Before reading this article, please enjoy this short musical video:

Click here: MyStudio Video – BLACK ROBES AND LAWYERS

William Dillon was convicted of a 1981 bludgeoning murder in Brevard County which he did not commit. Had he been sentenced to death – which was entirely feasible – he would have lived about fifteen to twenty years in prison before being terminated by the state. His only legacy would have been: Killer executed.

Instead, he was sentenced to life. As the years passed, he struggled for recognition in a system where so many prisoners lie and deny guilt, that he was ignored as just another inmate trying to beat the system. All he wanted was a chance to prove his innocence.

Finally, after drafting his own legal papers and then with the help of the Innocence Project, and despite numerous objections from the State Attorney of jurisdiction, Dillon’s DNA was compared to the killer’s tee shirt, armpits, blood and sweat and they did not match. Still, with the objection of the state, the judge released Dillon as a free man in 2008 after twenty-seven years of Hell on earth.

This was not a case of a killer beating the rap. Bill Dillon really did not kill that man on the beach in 1981. I am a former Miami-Dade homicide detective with many investigations under my belt both as detective and as supervisor. This investigation was a sham. Police supervisors and the prosecutor’s office should have seen all the red flags, but they were ignored. That’s not hindsight being 20/20, that’s an accusation which I stand by.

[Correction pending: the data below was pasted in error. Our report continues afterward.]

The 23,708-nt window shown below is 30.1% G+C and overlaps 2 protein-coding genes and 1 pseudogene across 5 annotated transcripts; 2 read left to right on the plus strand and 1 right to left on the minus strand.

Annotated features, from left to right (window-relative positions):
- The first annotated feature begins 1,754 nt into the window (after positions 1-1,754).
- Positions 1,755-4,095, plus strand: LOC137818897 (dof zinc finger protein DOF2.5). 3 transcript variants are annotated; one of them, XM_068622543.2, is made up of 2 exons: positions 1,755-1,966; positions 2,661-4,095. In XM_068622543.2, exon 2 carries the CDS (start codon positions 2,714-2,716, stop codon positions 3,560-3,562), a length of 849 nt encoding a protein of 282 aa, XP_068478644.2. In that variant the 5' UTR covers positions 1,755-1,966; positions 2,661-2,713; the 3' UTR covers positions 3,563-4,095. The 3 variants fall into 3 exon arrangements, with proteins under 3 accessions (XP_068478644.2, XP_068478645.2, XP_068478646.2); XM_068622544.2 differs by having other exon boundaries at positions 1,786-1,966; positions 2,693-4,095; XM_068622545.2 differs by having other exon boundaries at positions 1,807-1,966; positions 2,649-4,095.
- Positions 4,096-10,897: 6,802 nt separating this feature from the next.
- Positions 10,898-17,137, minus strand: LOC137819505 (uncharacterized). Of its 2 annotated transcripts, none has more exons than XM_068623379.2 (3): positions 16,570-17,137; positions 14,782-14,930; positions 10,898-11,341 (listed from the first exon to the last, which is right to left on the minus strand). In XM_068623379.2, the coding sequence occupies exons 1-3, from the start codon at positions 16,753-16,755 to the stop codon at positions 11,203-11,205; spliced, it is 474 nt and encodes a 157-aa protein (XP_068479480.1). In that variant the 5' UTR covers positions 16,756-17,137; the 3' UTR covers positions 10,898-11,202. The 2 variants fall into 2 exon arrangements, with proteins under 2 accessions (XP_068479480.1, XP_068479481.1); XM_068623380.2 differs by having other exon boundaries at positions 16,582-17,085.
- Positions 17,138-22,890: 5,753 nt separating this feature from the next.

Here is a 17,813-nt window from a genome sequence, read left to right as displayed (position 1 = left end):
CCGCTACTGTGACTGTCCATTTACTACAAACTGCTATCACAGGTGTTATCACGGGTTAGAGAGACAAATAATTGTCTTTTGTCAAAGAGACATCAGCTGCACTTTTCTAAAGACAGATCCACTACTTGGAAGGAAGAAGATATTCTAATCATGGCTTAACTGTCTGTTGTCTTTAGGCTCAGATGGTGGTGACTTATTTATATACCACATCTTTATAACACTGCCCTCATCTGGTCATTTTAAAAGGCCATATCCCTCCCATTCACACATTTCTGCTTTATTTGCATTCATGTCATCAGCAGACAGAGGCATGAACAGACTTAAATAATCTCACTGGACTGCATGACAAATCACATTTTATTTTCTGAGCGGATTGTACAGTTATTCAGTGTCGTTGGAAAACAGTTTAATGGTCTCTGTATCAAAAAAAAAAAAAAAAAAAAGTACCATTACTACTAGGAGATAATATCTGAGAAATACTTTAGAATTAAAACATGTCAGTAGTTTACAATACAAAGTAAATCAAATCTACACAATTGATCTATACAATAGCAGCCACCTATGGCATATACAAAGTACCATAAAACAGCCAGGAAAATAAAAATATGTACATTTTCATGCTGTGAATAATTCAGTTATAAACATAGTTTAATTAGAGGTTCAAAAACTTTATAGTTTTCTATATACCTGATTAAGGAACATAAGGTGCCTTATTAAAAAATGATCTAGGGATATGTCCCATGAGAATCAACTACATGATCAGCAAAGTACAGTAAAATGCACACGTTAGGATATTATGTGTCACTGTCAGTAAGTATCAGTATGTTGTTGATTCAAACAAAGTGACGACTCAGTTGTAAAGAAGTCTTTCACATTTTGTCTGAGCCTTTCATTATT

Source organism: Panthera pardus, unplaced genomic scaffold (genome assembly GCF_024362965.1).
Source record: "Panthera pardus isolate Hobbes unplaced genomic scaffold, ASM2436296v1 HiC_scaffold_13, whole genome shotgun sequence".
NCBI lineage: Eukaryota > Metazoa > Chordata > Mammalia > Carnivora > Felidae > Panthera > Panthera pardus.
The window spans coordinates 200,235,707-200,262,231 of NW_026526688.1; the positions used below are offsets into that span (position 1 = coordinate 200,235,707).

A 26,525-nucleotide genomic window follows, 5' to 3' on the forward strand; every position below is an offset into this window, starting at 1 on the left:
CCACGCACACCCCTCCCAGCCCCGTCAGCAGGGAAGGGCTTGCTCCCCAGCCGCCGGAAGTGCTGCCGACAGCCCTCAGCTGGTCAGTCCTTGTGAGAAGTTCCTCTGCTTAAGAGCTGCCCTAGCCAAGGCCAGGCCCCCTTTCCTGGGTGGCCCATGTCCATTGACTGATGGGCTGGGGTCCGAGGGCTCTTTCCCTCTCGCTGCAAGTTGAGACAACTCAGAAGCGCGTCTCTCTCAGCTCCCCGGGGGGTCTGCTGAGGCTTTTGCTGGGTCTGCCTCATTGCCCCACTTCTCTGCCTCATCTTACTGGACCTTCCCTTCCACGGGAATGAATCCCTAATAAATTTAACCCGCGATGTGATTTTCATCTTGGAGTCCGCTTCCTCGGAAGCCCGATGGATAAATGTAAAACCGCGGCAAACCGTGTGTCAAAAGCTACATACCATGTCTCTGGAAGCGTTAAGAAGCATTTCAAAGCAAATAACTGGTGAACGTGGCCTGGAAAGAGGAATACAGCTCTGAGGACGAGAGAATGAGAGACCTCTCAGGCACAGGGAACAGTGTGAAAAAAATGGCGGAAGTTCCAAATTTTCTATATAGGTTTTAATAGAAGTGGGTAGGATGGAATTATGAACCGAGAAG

* That night, a truck driver gave a lift to the alleged killer whose shirt was covered in blood. The killer was described as 5′ 8″ to 6′. Dillon was 6’4.” That size doesn’t go unnoticed.

* The killer’s bloody shirt was deposited into a dumpster and recovered by police. It was a size medium. Dillon wore a size large.

* A dog handler was called to check out Dillon’s scent using a crumpled piece of paper, which the handler claimed the dog alerted to as being the same as the shirt. That dog handler was discredited in several ensuing cases as incompetent, resulting in the overturn of many other criminal convictions around the nation.

* A female witness claimed she spotted Dillon standing over the body. The same female witness had a different story when first questioned and later, recanted her testimony after trial. But nothing was done. As it turns out, the female was having an affair with the lead detective.

* A jailhouse snitch testified at trial claiming that Dillon confessed to him in the local jail. Twenty-seven years later, that same man admitted under oath to a Tallahassee committee, that he bribed into lying by one of the detectives in exchange for favors concerning his own criminal charges. He apologized to Dillon’s face. Where I come from, jailhouse snitches were always ordered to be polygraphed for veracity, but this was not done in the Dillon case.

This could be a very long article, but readers will get the point.